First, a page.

How do I Deal with Stress? Stress Series - Part 1

Stress is a reaction, a series of alarms in your body AND your brain to something that seems threatening. And often, those alarms cause downstream effects in order to keep you alive.
Katherine Andrew Headshot

By Katherine Andrew, MPH, LD, RDN

I’m not the first to tell you that stress is one of the most impactful drivers of health. But, the word has become a bit watered down. Many of my clients are so confused about stress that they glaze over the discussion, or assume that if they cannot remove “it” completely, there’s not much else they can do.

 

Here’s the first thing to remember: Stress IS NOT inherently BAD. In fact, it’s part of our body’s way of protecting us.Stress only becomes a problem when your stressors are overwhelming, or continue without relief. The goal is NOT to completely remove stress from your life. That’s unrealistic.⁠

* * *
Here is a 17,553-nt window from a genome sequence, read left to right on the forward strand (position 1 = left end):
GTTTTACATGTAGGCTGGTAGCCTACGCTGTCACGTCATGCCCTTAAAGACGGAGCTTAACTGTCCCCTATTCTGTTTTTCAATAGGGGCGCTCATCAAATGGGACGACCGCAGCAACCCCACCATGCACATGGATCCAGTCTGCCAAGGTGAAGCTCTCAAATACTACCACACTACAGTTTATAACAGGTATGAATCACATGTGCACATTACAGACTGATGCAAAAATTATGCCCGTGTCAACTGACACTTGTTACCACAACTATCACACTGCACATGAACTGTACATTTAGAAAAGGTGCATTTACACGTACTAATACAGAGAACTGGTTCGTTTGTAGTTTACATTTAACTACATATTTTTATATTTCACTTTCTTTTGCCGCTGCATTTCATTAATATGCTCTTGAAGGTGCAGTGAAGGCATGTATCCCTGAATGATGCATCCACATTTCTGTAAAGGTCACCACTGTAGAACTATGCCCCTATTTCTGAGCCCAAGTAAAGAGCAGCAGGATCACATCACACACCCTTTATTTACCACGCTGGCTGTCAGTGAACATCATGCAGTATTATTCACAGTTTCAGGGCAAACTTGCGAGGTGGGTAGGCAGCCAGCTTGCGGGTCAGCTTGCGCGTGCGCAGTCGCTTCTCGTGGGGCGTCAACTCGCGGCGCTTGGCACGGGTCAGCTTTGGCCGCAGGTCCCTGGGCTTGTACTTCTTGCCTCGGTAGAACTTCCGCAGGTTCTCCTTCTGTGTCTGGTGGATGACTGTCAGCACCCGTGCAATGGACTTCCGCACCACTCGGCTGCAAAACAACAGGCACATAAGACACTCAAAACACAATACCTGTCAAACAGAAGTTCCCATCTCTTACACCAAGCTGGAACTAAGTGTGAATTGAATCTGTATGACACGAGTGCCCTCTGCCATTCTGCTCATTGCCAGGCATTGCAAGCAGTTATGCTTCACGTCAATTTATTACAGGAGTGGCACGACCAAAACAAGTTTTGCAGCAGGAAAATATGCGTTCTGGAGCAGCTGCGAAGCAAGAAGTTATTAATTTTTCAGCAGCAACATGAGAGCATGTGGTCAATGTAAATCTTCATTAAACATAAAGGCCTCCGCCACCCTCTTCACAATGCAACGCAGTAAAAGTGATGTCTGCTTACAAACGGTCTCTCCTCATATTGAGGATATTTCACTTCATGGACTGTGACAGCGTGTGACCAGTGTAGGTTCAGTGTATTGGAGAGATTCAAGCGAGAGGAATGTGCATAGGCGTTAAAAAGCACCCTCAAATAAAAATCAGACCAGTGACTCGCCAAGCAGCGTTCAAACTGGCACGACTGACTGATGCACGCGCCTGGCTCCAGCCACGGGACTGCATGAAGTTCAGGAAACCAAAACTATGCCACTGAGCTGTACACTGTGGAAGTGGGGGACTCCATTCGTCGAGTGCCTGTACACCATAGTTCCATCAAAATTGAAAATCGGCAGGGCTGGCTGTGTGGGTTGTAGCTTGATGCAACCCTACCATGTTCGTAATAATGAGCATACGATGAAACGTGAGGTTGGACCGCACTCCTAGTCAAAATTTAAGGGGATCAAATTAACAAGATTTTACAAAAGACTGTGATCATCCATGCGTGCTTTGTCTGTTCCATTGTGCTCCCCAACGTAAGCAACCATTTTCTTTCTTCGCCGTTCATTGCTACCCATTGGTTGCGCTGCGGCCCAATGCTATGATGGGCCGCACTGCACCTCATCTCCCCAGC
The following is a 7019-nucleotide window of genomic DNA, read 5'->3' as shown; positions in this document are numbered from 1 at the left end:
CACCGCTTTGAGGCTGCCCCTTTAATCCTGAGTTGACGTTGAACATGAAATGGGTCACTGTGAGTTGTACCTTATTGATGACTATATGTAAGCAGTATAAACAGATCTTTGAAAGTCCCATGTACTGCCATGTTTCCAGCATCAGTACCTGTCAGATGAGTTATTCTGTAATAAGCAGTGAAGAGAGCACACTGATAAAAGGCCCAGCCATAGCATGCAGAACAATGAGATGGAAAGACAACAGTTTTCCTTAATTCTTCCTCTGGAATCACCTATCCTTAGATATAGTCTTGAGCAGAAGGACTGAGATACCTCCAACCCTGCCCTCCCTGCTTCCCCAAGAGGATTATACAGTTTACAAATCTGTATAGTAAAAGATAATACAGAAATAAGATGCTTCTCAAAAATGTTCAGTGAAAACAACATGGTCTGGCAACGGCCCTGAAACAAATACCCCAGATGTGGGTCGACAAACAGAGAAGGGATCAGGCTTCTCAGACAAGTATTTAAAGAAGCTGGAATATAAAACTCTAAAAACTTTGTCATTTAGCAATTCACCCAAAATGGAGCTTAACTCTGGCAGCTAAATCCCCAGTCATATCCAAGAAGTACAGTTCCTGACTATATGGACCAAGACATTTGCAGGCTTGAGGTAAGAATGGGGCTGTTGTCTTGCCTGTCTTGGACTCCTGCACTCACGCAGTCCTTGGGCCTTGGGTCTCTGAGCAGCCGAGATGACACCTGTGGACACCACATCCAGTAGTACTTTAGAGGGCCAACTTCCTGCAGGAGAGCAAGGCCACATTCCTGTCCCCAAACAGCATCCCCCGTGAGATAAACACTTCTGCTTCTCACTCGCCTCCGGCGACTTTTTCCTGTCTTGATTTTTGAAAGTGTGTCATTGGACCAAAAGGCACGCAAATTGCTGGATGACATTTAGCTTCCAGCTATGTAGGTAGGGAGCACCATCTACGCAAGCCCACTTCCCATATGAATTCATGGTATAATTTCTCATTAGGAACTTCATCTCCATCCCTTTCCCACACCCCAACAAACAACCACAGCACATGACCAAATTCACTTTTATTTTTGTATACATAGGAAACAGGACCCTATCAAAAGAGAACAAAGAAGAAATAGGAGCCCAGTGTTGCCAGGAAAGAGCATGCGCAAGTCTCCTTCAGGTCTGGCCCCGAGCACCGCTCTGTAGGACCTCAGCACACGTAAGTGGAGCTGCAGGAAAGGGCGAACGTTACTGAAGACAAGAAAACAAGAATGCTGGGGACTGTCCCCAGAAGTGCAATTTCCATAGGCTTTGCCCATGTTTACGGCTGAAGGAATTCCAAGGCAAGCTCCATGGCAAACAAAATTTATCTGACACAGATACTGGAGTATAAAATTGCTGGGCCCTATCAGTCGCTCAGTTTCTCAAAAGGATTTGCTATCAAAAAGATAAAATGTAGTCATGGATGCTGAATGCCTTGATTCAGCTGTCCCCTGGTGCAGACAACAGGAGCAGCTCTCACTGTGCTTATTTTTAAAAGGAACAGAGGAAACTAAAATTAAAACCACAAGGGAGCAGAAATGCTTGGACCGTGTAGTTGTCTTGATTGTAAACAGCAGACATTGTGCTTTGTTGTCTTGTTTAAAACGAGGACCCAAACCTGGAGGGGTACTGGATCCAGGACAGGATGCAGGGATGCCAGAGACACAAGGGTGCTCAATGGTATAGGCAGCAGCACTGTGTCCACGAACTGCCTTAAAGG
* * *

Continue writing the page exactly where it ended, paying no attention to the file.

Instead, if we can better understand what stress is, where it might be coming from, and what it feels and looks like when things become out of balance…

Then, we can address the root causes and better support our body in its own work.

Then, we can become resilient to stress. 

The goal is to know your stressors, address what you can, and become more resilient to the rest.

The more we work WITH our bodies, the easier it is to see change. ⁠In this upcoming series of three articles, I’m going to explain:

 

  • What stress is ⁠
  • Different types of stressors ⁠
  • How stress impacts your health ⁠
  • Signs & symptoms that stress is negatively affecting you ⁠

 

And more!

Stress IS NOT inherently BAD. In fact, it’s part of our body’s way of protecting us.Stress only becomes a problem when your stressors are overwhelming, or continue without relief.

- Katherine Andrew

So, to start, what IS stress?

Stress is often defined as the body AND brain’s response to a perceived challenge, threat, or demand.

 

In short, stress is a reaction, a series of alarms in your body AND your brain to something that seems threatening. And often, those alarms cause downstream effects in order to keep you alive.